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Antislavery History Group Plans "History Harvest," Seeks Community Participation, September 15 and 16, 2007

POUGHKEEPSIE, NY — What was it like to be enslaved in Dutchess County before slavery ended here in 1829? How did the Underground Railroad work here? Who in Dutchess joined the movement to abolish slavery? Members of the Mid-Hudson Antislavery History Project (MHAHP) are working to answer these questions. They hope that members of the public, who have historical documents, family photographs, and stories in private possessions, may hold keys to this aspect of our local past.

On September 15 and 16, 2007, MHAHP is sponsoring a History Harvest in Poughkeepsie and Pawling. Members of the public are invited to bring and share documents, photographs, family stories, traditions, and any other evidence they may have, relating to the history of slavery, antislavery, or the Underground Railroad in Dutchess County. Scanner and document cameras will be available.

"We are asking individuals to bring in documents so we can create digital copies to use in research," said MHAHP chair Rebecca Edwards, a professor of history at Vassar College. "Through the power of technology, participants can keep their treasured originals and take them right home again." With assistance from the Children's Media Project of Poughkeepsie, video and audiotaping will be available for those willing to share oral traditions.

All members of the public, whether or not they have documents or oral histories to share, are invited to attend the Harvest. On display will be exhibits highlighting ongoing local research. Municipal historians, historical societies, community groups, and individual researchers are preparing exhibits on such topics as the history of slavery in Rhinebeck; investigation of gravesites at the Stormville Slave Cemetery; the life of James F. Brown, a fugitive slave who lived at Mt. Gulian in Fishkill; the abolitionist movement in Dutchess County; the antislavery origins of First Congregational Church of Poughkeepsie; Nine Partners Friends Meeting and its role in the Underground Railroad; and African-American life in Dutchess County. Also available will be free brochures for a preliminary driving tour of probable Underground Railroad sites in Dutchess County.

Several local authors will attend the Harvest to sign books, which will be available for sale, and to speak with visitors about their work. These include Dr. A. J. Williams-Myers of SUNY New Paltz, author of several books on African-American life in the Hudson Valley; Fergus Bordewich of Red Hook, author of Bound for Canaan, a national history of the Underground Railroad; Dr. Myra Young Armstead of Bard College, author of Mighty Change, Tall Within: Black Identity in the Hudson Valley; and John Polhemus, local independent scholar and co-author of Up on Preston Mountain, the history of a multiracial community in eastern Dutchess.

The Harvest consists of two mirror events. The first, on Saturday, September 15, 11am - 3pm, will take place at First Congregational Church/United Church of Christ, 269 Mill Street, located on the westbound 44/55 arterial in downtown Poughkeepsie. This event will be followed, starting at 2:30pm, by a Block Party hosted by First Congregational Church. Members of the public and all participants in the Harvest are invited to a free picnic, festivities, and music. The entertainment will kick off at 3pm with special music by the Vassar Antislavery Quartet. These members of the Vassar College Choir and Chorus will re-create abolitionist music that was performed at antislavery conventions and rallies before the Civil War. Based on hymns, patriotic songs, and even minstrel tunes, these abolitionist lyrics popularized the fight against slavery by linking it to beloved and popular music of the antebellum era.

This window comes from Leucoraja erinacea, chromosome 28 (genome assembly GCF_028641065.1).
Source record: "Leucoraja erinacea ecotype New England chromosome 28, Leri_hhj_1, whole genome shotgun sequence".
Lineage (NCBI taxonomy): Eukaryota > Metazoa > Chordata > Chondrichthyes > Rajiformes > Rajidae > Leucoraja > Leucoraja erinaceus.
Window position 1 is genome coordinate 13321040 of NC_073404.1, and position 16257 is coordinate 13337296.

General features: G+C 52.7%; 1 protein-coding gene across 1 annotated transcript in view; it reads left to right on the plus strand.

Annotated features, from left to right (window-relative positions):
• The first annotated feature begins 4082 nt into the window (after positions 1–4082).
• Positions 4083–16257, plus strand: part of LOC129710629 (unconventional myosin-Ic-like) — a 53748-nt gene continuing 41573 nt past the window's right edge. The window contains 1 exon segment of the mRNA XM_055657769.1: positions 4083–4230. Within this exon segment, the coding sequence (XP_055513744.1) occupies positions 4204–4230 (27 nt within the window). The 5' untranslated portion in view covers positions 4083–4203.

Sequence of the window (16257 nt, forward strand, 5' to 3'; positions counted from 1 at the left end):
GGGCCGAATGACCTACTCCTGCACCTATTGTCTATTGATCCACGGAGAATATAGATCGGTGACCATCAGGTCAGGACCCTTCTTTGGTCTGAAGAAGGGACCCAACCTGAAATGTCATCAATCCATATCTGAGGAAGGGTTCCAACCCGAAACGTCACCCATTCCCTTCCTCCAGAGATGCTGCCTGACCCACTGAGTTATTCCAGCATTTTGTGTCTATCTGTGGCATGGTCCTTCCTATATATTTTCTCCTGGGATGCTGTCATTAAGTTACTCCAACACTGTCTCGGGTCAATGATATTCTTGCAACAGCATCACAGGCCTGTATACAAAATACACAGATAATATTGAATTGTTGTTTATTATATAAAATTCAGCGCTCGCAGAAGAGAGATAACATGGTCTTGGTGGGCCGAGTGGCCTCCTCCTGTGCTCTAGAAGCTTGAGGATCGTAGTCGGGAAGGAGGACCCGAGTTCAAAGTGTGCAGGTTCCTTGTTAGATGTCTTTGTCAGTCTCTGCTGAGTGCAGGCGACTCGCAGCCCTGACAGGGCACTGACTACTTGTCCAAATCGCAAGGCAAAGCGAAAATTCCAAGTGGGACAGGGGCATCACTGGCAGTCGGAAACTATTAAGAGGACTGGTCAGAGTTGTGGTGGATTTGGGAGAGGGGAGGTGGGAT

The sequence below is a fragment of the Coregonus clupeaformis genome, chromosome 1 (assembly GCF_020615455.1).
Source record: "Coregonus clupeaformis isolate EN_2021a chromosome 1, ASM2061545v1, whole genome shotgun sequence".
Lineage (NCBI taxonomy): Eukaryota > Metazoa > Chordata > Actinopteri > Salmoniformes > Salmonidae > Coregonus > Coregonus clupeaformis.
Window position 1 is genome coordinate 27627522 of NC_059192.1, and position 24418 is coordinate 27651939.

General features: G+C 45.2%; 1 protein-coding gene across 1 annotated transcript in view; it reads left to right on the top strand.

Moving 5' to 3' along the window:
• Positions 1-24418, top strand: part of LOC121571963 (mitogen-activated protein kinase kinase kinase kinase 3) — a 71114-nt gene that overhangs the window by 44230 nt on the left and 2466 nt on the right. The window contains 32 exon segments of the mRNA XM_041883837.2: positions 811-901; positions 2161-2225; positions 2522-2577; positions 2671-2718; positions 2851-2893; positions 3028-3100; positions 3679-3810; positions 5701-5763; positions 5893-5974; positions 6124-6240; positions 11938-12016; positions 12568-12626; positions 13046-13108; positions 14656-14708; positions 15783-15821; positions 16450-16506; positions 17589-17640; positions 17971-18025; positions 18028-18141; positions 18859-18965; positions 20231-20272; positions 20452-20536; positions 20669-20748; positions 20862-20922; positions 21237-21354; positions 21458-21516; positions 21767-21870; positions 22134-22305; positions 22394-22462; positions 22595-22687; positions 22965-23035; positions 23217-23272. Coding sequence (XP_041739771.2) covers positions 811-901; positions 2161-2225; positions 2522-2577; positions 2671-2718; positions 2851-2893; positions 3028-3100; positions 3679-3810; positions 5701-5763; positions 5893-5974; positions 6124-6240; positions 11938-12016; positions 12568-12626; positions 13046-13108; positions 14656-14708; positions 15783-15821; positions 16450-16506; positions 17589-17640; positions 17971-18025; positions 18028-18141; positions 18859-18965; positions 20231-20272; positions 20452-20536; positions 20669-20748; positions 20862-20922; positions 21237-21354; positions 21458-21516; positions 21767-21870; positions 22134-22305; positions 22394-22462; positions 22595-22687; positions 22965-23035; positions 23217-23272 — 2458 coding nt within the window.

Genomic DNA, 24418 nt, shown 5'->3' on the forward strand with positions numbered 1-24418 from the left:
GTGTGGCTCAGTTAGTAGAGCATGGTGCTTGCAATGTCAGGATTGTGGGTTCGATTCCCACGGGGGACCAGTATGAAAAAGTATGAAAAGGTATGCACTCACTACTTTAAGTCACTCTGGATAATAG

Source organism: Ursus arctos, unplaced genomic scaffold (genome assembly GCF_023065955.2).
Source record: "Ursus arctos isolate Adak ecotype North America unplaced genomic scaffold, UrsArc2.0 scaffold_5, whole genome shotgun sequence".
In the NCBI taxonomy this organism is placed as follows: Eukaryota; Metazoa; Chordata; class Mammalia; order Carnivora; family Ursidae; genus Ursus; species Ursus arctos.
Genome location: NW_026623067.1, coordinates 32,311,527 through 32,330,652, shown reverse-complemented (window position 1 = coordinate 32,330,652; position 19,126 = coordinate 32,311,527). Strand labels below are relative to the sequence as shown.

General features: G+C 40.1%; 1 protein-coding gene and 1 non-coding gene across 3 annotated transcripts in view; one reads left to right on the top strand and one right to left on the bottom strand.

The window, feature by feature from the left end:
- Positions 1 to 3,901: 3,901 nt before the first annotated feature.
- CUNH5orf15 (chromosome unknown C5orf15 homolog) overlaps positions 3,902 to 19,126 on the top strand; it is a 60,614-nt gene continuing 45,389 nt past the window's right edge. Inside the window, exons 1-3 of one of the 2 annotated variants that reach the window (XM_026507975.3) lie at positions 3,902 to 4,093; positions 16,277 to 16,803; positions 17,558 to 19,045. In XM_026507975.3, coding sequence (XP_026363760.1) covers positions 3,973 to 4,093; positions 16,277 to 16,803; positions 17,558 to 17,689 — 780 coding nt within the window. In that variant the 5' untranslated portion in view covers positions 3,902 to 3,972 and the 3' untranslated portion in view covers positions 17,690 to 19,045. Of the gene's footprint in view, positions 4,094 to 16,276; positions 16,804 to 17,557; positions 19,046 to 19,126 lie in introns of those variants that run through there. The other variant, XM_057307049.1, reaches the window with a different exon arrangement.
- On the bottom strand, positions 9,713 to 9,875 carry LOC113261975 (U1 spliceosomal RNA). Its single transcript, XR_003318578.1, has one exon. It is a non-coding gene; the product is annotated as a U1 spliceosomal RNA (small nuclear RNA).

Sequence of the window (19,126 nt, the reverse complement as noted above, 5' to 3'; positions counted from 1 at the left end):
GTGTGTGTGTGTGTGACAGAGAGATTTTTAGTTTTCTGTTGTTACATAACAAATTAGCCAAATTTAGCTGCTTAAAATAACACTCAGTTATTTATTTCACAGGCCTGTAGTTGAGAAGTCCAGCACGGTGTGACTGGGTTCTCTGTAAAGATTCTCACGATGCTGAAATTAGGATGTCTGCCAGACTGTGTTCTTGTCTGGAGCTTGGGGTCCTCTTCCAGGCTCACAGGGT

The second History Harvest will be held on Sunday, Sept. 16, 1 - 4 pm, at the Akin Free Library on Quaker Hill, Route 66, east of Pawling. The Akin Free Library, founded by a descendant of local Quakers, contains a natural history museum and record collections, situated in a historic 1898 building. Visitors are invited to attend either the Poughkeepsie or the Pawling event, based on the convenience of date and location.


MHAHP is a non-profit organization founded in 2006. Its mission is to bring together scholars, educators, and interested members of the public to research and interpret the history of antislavery and the Underground Railroad in the Mid-Hudson Valley. The group hopes to make this critical aspect of our past more visible to the public, especially young people, through such initiatives as the Harvest exhibits, driving and walking tours, and other interpretive projects. MHAHP seeks to place this history in the broader context of slavery, the African-American experience, and the legacies left by abolitionists to subsequent struggles for racial and social justice.

MHAHP's first public project, in October 2006, was bringing the Freedom Schooner Amistad to Waryas Park in Poughkeepsie, as part of Amistad America's Hudson River Tour. The reconstructed schooner, a symbol of resistance to slavery, recently sailed to England to help commemorate the anniversary of Britain's 1807 abolition of trans-Atlantic slaving. Later this fall, Amistad will sail to Sierra Leone, home of the original Amistad captives. More than 1600 people, including many students from local schools, toured the ship during its Poughkeepsie stay.

Posted by Office of Communications Thursday, August 30, 2007